Now both images are of the same height but the proportions are different. Toon girl has a head longer and wider than real girl. This fits with certain styles of cartooning but not all. She also has a cupid bow mouth that is about one quarter of the size of real girl’s. But the eyes take up nearly a third of her face. And her brows are arched high. They’re very cartoony and done in a style known as manga, or Japanese comic art, where artists have given these cutesy wide open, innocent eyes on little-girl-proportioned bodies but with the breasts of women (and often in schoolgirl outfits–you figure it out).

So what we have is a cartoon of ourselves. Harmless over all. Cartoons are done for numerous reasons–political satire, caricatures, fantasy stories, etc. However, I see some of these cartoon avatars as an indication of what society fashionistas seem to want. I  admit to a certain prejudice but we have oversexed our society in the wrong ways and objectified women as well. (Booth babes, cheerleaders, pin-ups–some are fine for admiring the art of the human body but it’s gone overboard, and often that’s all people seem to want in women.)

The image of large eyes and a cute little mouth, big breasts and a tiny waist is what men hope they’ll get. What do the Barbie doll, cosmetically enhanced, botox crowd go for? Big breasts, tiny waists, large, overly full lips (one difference from this cartoon), big eyes, long necks, arched brows. It may not be everyone’s ideal of beauty but it’s what the fashion media push, to the extreme. Surgical manipulation of the body is a big business.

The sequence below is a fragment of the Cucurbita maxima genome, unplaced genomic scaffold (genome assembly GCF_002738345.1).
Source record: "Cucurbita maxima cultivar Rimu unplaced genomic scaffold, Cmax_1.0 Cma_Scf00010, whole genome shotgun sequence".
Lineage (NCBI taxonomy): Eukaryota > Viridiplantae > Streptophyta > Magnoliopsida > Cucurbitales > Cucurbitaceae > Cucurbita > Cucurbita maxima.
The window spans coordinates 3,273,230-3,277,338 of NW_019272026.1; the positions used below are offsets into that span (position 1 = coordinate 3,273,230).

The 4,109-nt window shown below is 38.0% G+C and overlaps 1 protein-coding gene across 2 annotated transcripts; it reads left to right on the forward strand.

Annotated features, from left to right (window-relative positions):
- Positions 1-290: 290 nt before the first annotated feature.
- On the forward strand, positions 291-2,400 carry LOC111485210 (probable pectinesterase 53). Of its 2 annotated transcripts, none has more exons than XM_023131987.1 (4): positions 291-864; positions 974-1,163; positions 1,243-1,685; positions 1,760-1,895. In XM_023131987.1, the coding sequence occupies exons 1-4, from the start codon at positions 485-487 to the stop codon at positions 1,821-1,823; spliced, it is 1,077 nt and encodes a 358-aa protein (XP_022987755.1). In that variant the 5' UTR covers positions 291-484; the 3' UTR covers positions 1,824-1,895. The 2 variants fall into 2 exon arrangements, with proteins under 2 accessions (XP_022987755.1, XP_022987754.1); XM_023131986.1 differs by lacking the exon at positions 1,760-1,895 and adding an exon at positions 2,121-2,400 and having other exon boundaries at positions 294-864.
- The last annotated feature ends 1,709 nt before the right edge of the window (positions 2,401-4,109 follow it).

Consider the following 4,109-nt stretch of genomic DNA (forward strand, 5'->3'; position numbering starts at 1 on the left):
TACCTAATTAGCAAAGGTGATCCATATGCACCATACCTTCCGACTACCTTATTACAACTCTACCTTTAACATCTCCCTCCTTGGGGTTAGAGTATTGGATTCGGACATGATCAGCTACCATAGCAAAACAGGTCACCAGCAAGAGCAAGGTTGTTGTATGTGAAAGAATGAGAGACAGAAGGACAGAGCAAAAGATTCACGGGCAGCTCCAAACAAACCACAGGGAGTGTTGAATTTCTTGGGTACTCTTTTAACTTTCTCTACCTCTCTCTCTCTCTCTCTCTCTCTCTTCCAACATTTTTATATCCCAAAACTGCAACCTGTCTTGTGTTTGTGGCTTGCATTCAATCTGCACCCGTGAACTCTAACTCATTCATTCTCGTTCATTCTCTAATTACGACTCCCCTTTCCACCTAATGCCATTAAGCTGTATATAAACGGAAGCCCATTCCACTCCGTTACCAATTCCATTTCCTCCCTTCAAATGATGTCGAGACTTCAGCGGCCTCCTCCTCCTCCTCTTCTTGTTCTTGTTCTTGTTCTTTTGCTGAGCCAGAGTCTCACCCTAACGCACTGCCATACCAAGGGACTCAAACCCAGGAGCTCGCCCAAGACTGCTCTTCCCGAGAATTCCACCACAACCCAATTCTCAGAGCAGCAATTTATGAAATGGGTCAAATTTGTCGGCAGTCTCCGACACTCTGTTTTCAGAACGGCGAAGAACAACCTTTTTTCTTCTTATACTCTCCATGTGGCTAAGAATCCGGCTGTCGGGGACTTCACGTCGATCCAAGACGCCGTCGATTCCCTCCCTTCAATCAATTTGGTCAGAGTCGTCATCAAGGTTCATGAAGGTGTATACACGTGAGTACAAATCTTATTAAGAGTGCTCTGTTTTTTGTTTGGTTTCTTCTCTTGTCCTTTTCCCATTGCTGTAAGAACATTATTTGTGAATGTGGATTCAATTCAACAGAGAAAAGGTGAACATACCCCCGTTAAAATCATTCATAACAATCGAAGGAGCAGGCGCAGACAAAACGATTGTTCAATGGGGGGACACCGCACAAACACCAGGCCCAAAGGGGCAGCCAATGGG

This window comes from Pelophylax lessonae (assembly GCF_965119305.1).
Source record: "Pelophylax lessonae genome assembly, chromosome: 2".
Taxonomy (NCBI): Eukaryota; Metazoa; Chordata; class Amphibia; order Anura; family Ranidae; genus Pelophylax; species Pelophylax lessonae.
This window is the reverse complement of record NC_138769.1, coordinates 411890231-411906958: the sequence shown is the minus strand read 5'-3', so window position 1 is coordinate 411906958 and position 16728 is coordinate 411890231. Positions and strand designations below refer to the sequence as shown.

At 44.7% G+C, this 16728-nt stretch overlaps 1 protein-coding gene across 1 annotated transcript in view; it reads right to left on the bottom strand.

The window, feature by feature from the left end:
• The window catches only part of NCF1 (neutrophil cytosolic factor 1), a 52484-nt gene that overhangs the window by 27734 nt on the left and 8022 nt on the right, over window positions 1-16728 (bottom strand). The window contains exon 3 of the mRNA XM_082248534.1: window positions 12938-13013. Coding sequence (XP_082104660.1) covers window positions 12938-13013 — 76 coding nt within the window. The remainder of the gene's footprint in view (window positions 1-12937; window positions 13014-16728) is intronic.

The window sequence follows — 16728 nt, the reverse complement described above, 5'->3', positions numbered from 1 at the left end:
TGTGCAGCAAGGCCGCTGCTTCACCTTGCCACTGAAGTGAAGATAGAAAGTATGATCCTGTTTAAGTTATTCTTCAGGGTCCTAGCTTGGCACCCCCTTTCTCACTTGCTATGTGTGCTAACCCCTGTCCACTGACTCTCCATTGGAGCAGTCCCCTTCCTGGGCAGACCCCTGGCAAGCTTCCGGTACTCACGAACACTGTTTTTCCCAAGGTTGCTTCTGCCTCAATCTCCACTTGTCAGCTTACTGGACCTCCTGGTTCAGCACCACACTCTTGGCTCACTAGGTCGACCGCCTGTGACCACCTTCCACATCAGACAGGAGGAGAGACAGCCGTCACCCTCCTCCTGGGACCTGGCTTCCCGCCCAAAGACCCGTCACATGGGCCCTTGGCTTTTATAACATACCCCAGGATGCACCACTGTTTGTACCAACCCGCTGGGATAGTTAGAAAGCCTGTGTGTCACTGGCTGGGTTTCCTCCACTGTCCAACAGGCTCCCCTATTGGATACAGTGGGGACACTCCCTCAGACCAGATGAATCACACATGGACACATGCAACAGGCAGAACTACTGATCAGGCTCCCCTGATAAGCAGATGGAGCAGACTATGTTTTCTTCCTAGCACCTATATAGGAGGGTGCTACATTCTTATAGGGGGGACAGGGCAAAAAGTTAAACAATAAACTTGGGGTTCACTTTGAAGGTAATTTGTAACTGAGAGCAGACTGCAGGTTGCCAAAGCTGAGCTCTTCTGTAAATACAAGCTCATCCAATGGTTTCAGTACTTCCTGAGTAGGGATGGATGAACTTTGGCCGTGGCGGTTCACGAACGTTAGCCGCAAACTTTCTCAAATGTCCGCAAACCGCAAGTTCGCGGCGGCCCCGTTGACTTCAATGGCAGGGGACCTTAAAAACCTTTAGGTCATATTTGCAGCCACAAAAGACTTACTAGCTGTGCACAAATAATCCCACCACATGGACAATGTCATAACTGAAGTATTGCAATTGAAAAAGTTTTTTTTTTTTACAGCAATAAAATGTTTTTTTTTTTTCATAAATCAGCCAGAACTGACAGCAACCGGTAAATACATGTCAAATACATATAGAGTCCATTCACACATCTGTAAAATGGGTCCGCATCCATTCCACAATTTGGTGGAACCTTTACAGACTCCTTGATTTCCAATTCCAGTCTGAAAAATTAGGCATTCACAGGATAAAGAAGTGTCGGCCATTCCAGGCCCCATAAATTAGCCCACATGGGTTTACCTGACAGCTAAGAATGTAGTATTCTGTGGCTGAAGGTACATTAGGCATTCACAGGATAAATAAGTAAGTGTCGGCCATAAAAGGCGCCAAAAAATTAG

What we as human beings need to keep in mind is that we are human, of flesh that changes, with birthmarks and uneven coloring. We are not all built the same, and looking at too many altered stars, cartoon images, and airbrushed and anorexic models gives a false ideal of beauty.  What is truly beautiful is our diversity, the unique combination of eyes, nose, mouth, hair color, height, movement and personality. We shouldn’t be trying to iron ourselves into sameness, nor thinking that a caricature of human proportions is what we all want to be. If people, as individuals, don’t keep a good perspective, then’ we’re closer to being Stepford wives than we thought.


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Eating Quirks

I was talking yesterday with a couple of people and we were discussing our odd eating habits. One woman, when she was a child, started pushing her food into separate piles so that nothing would touch. She thinks that it began because she’d have salad and there would be a pile of dressing left over on which her mother would place the other food.

Makes sense. My brother was one of those. His meat could not touch his potatoes could not touch his other vegetables. Me, I was of the other end. I didn’t exactly swirl all of my food into one mosaic. But I was very big on getting the different combos of taste sensations. I’m still that way. If I have turkey (keeping it seasonal for the US Thanksgiving), potatoes, stuffing and carrots, I will eat each one separately but then I’ll combine the potatoes and stuffing, the potatoes and turkey, the potatoes and carrots, the potatoes and carrots and stuffing, etc. You get the picture: as many combos as possible.